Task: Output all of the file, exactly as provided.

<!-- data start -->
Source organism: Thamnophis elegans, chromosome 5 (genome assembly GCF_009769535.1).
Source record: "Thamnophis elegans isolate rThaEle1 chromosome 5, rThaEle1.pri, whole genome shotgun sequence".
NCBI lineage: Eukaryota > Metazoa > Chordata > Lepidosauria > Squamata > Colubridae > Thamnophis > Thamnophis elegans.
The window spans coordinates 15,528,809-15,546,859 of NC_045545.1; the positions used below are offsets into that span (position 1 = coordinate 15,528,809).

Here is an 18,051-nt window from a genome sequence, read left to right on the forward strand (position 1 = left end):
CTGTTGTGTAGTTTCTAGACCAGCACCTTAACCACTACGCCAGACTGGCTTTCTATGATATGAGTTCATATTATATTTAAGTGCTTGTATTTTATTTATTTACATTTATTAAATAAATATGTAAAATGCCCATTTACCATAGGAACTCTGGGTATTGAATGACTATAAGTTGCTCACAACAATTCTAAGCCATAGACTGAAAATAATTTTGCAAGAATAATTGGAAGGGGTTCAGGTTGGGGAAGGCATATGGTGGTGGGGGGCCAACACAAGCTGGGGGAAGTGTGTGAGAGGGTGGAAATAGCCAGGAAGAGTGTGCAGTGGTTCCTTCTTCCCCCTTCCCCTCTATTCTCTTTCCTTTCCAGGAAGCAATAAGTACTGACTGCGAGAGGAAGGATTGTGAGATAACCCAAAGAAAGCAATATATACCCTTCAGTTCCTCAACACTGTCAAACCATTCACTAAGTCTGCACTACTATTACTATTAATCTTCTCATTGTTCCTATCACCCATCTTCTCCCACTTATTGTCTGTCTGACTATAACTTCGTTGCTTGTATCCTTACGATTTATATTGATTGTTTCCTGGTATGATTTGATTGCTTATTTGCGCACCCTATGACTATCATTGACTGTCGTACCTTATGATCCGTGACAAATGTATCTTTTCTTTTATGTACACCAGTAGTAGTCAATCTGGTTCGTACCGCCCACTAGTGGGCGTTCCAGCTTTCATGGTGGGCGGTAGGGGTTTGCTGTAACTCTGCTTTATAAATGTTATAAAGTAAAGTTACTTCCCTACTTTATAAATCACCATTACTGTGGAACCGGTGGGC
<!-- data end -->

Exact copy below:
Source organism: Thamnophis elegans, chromosome 5 (genome assembly GCF_009769535.1).
Source record: "Thamnophis elegans isolate rThaEle1 chromosome 5, rThaEle1.pri, whole genome shotgun sequence".
NCBI lineage: Eukaryota > Metazoa > Chordata > Lepidosauria > Squamata > Colubridae > Thamnophis > Thamnophis elegans.
The window spans coordinates 15,528,809-15,546,859 of NC_045545.1; the positions used below are offsets into that span (position 1 = coordinate 15,528,809).

Here is an 18,051-nt window from a genome sequence, read left to right on the forward strand (position 1 = left end):
CTGTTGTGTAGTTTCTAGACCAGCACCTTAACCACTACGCCAGACTGGCTTTCTATGATATGAGTTCATATTATATTTAAGTGCTTGTATTTTATTTATTTACATTTATTAAATAAATATGTAAAATGCCCATTTACCATAGGAACTCTGGGTATTGAATGACTATAAGTTGCTCACAACAATTCTAAGCCATAGACTGAAAATAATTTTGCAAGAATAATTGGAAGGGGTTCAGGTTGGGGAAGGCATATGGTGGTGGGGGGCCAACACAAGCTGGGGGAAGTGTGTGAGAGGGTGGAAATAGCCAGGAAGAGTGTGCAGTGGTTCCTTCTTCCCCCTTCCCCTCTATTCTCTTTCCTTTCCAGGAAGCAATAAGTACTGACTGCGAGAGGAAGGATTGTGAGATAACCCAAAGAAAGCAATATATACCCTTCAGTTCCTCAACACTGTCAAACCATTCACTAAGTCTGCACTACTATTACTATTAATCTTCTCATTGTTCCTATCACCCATCTTCTCCCACTTATTGTCTGTCTGACTATAACTTCGTTGCTTGTATCCTTACGATTTATATTGATTGTTTCCTGGTATGATTTGATTGCTTATTTGCGCACCCTATGACTATCATTGACTGTCGTACCTTATGATCCGTGACAAATGTATCTTTTCTTTTATGTACACCAGTAGTAGTCAATCTGGTTCGTACCGCCCACTAGTGGGCGTTCCAGCTTTCATGGTGGGCGGTAGGGGTTTGCTGTAACTCTGCTTTATAAATGTTATAAAGTAAAGTTACTTCCCTACTTTATAAATCACCATTACTGTGGAACCGGTGGGC